78 AI MAGAZINE
AAAI Fellow and AAAI past-president Daniel G. Bobrow was born in 1935 in New York City. He attended the Bronx School of Science along with
his close friend Bert Raphael, another AI luminary. From
the beginning, Danny, as he was known, was a deeply
intuitive thinker who would arrive at the conclusion to a
problem or assignment before anyone else. Bert reports
that when Danny and he did their college work together,
Danny would leap to the correct answer, and Bert was left
filling in the steps. This pattern repeated itself often over
Danny’s long career with many of his collaborators.
Danny completed his Ph.D. dissertation in 1964 at the
Massachusetts Institute of Technology (MIT), where he
published a thesis entitled Natural Language Input for a
Computer Problem Solving System under Marvin Minsky. The thesis described STUDENT, a revolutionary program that could solve algebra word problems stated in
English as found in high-school algebra textbooks. Danny’s was one the first theses on natural language understanding — a topic that would remain a central interest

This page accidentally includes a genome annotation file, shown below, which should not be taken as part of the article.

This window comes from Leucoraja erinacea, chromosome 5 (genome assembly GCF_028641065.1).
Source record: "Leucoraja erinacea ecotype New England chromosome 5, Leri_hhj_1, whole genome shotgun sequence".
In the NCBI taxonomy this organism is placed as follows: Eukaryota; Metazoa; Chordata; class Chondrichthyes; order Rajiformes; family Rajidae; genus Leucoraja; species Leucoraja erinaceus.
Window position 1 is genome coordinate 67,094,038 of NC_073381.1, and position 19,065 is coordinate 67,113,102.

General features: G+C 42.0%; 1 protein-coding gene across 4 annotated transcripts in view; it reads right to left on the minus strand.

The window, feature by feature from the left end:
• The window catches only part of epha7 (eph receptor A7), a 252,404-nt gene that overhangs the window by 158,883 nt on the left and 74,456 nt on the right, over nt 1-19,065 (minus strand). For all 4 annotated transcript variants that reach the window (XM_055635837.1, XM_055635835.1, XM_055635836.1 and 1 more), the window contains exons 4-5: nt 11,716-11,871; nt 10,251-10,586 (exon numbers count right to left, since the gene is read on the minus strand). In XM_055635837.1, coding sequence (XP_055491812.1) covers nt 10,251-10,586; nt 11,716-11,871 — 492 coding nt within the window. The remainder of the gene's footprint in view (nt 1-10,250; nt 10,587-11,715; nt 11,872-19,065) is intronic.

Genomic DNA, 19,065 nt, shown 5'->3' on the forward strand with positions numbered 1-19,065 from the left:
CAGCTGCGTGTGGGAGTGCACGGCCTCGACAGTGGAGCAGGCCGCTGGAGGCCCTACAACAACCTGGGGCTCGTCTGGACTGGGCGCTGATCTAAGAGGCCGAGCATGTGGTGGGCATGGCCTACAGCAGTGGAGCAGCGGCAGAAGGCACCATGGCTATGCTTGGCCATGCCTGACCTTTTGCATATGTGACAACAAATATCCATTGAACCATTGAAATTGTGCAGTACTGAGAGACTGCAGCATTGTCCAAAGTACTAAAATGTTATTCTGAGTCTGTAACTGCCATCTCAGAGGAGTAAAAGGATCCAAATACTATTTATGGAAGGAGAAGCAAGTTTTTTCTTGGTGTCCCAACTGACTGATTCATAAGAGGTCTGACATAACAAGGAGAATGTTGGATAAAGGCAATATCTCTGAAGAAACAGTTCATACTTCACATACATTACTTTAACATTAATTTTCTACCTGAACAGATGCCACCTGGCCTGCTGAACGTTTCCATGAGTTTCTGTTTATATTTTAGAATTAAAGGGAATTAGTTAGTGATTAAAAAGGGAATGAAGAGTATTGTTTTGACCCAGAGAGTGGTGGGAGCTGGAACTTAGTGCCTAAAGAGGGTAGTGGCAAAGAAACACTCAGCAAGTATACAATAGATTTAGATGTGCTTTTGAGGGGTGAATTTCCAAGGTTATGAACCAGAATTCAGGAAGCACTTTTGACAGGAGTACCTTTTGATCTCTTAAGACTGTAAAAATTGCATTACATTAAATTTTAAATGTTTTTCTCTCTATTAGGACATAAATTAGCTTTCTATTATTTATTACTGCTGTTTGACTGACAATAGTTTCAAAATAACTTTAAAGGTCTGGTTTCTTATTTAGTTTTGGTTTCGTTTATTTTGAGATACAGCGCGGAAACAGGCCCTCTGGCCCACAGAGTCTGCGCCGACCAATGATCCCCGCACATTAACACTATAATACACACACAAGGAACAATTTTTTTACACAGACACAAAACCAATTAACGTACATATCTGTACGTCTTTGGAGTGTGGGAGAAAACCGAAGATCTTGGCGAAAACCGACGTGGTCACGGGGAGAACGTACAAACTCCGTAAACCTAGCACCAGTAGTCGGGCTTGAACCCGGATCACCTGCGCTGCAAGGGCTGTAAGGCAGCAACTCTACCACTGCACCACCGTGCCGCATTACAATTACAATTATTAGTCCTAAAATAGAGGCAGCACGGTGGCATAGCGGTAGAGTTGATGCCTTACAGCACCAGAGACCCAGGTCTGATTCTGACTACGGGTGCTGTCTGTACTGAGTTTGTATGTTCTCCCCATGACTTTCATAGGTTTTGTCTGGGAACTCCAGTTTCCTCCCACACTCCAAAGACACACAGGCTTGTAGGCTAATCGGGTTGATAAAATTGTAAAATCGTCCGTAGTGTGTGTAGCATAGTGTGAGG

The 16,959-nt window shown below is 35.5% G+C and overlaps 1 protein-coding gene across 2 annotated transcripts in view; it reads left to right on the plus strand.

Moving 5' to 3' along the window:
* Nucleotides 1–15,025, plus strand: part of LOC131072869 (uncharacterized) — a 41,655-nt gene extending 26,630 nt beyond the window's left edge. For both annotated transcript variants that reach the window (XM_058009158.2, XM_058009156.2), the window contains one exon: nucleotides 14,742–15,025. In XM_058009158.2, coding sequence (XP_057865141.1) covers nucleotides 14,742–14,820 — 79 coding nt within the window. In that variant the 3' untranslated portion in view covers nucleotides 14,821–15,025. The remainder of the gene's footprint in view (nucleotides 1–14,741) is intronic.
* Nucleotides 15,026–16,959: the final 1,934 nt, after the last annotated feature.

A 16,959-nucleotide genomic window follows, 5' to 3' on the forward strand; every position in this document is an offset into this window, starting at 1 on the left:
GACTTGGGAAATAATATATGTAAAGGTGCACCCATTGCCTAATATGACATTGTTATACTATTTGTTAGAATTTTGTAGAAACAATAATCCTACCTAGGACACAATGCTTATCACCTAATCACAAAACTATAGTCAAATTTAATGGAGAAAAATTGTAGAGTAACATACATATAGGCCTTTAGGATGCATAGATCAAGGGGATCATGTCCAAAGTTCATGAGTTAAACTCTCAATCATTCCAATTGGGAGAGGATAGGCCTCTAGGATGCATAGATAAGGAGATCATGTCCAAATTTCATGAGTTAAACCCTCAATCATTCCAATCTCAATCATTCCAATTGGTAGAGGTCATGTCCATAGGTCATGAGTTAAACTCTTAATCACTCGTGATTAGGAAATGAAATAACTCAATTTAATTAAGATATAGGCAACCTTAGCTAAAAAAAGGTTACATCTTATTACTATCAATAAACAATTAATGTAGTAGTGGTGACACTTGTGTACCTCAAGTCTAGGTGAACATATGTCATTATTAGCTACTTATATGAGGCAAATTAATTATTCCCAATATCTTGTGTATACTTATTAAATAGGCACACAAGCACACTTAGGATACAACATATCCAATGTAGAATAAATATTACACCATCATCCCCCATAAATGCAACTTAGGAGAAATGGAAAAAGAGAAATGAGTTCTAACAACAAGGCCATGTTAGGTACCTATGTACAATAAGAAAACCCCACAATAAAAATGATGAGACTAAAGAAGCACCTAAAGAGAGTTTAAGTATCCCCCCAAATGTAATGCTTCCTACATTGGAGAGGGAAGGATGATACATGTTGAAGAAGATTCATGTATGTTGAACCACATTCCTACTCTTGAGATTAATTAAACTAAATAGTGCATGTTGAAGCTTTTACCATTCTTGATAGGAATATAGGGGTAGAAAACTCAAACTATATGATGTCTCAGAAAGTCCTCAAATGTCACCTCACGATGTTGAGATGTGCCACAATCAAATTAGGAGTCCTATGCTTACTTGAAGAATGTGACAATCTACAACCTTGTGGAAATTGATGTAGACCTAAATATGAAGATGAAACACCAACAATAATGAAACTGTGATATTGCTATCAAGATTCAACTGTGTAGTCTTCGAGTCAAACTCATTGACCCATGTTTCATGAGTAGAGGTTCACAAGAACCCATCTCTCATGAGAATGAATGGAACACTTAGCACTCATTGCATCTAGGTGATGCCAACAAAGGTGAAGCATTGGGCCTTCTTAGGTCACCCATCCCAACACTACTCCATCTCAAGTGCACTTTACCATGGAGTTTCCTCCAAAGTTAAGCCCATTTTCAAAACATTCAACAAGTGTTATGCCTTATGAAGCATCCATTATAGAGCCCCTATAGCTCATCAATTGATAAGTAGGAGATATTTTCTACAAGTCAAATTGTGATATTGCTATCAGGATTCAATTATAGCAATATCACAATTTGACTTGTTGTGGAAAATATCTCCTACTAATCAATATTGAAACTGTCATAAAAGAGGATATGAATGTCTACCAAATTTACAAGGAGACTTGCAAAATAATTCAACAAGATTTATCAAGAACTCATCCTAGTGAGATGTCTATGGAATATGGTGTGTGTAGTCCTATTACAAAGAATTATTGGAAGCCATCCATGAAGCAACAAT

of his throughout his long career. He also was one of the
first students at what would later become the MIT AI Lab.
The technical report describing his thesis was the first in
a series of illustrious research results: Project MAC technical report: MAC-TR- 1.
After graduating, Danny became an assistant professor
at MIT for a year before moving in 1965 to nearby BBN
Copyright © 2017, Association for the Advancement of Artificial Intelligence. All rights reserved. ISSN 0738-4602
Daniel G. Bobrow
Johan de Kleer
; Daniel G. Bobrow (1935–2017) was
a research fellow at Xerox’s Palo Alto
Research Center and an early AI pioneer.
Bobrow served as AAAI president from
1989–1991 and was a Fellow of AAAI
and the Association of Computing
Machinery (ACM). Prior to joining
PARC, Bobrow was a vice president at
BBN Laboratories, where we worked
from 1965–1972. He won the ACM
SIGOPS Hall of Fame Award for his contributions to the operating system
TENEX. He also won the ACM Software
System Award for his contributions to
Interlisp. A celebration of his life was
held on June 5 at the Palo Alto Research
Center in Palo Alto, California.